X11_ssh_tunnelling by Tene~commonswiki

When I first started using *nix-based operating systems I played with xeyes, which is a “follow the mouse X demo” and a very simple program. (Really, it’s not fancy, but 25 years ago, it was sort of neat.)

A few days before Maker Faire Milwaukee Vishal and I were brainstorming ideas for something done in Processing to show with a projector, and I suggested xeyes because it was silly and simple and we hadn’t slept much.

I figured there was a Processing version out there, and our old pal Alex has one at Tinkerlog. I grabbed it and started hacking. Someone mentioned putting the old Milwaukee Makerspace logo in place and putting the eyes on it. (It may have been me, I honestly don’t remember, again… not much sleep.)

Then Lexie showed up and I ran the demo and she suggested there should be a fly for the cursor. In my tired state I thought this was a great idea, and then checked on how cursors work in Processing (yes, you can use an image) and then I found a fly on OpenClipArt.org and added it.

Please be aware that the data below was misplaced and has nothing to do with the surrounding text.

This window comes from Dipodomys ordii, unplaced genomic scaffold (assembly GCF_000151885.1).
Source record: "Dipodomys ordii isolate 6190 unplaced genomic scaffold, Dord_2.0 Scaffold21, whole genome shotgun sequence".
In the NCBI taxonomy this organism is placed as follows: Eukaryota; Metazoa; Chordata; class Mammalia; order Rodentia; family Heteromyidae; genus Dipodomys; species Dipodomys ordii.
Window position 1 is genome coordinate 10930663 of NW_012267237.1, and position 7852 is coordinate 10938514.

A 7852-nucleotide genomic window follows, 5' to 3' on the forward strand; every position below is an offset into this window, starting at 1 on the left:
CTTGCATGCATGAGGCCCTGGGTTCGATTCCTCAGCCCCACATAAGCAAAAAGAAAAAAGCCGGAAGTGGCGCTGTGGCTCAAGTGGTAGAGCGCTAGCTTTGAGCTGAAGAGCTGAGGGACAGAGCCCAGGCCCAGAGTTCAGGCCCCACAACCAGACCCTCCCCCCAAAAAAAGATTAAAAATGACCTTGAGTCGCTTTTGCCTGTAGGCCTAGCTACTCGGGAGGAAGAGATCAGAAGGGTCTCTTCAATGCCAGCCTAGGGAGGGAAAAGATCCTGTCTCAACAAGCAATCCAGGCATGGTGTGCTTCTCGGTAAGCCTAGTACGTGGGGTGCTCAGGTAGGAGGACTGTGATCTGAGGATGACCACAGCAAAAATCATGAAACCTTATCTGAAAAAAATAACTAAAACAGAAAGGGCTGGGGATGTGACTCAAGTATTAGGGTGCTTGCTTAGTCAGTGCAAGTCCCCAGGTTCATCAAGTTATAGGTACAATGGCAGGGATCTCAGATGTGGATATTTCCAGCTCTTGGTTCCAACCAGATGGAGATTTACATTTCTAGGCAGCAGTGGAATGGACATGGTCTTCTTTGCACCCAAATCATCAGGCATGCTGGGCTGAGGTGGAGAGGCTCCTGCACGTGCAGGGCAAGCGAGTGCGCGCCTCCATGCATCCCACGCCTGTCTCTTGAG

Now we had something that let you move the mouse around and the fly would move and the eyes would follow it. I sent Vishal the code and he had a trackpad he thought about using with it… But then he said it would be cool if it just moved around on its own. I didn’t have time to write the code, so Vishal asked if I had a Teensy on me, and since I always do, I gave it to him. He then wrote code to make the Teensy act as a mouse and randomly move around the screen.

We hacked this all together pretty quickly, and it was fun, and not super-impressive, but we liked it. Oh, I also made a Processing.js version you can try. (It’s an early test version before I added the fly.)


A few days after Maker Faire I got an email from Bryan Cera about running Processing on the Raspberry Pi, which we had been discussing. He got it working, so I finally circled back around to give it a try. Well, it worked, and I got this mms-xeyes thing running as a full-on application.

This is pretty awesome. I mean, the cursor is a little weird, and disappears when you do not move the mouse (but reappears when you do move it) but overall it does work, and I’m pretty pleased with it. I’ve got a few ideas that involve Raspberry Pi computers running Processing sketches, so yeah… overall, this is good.

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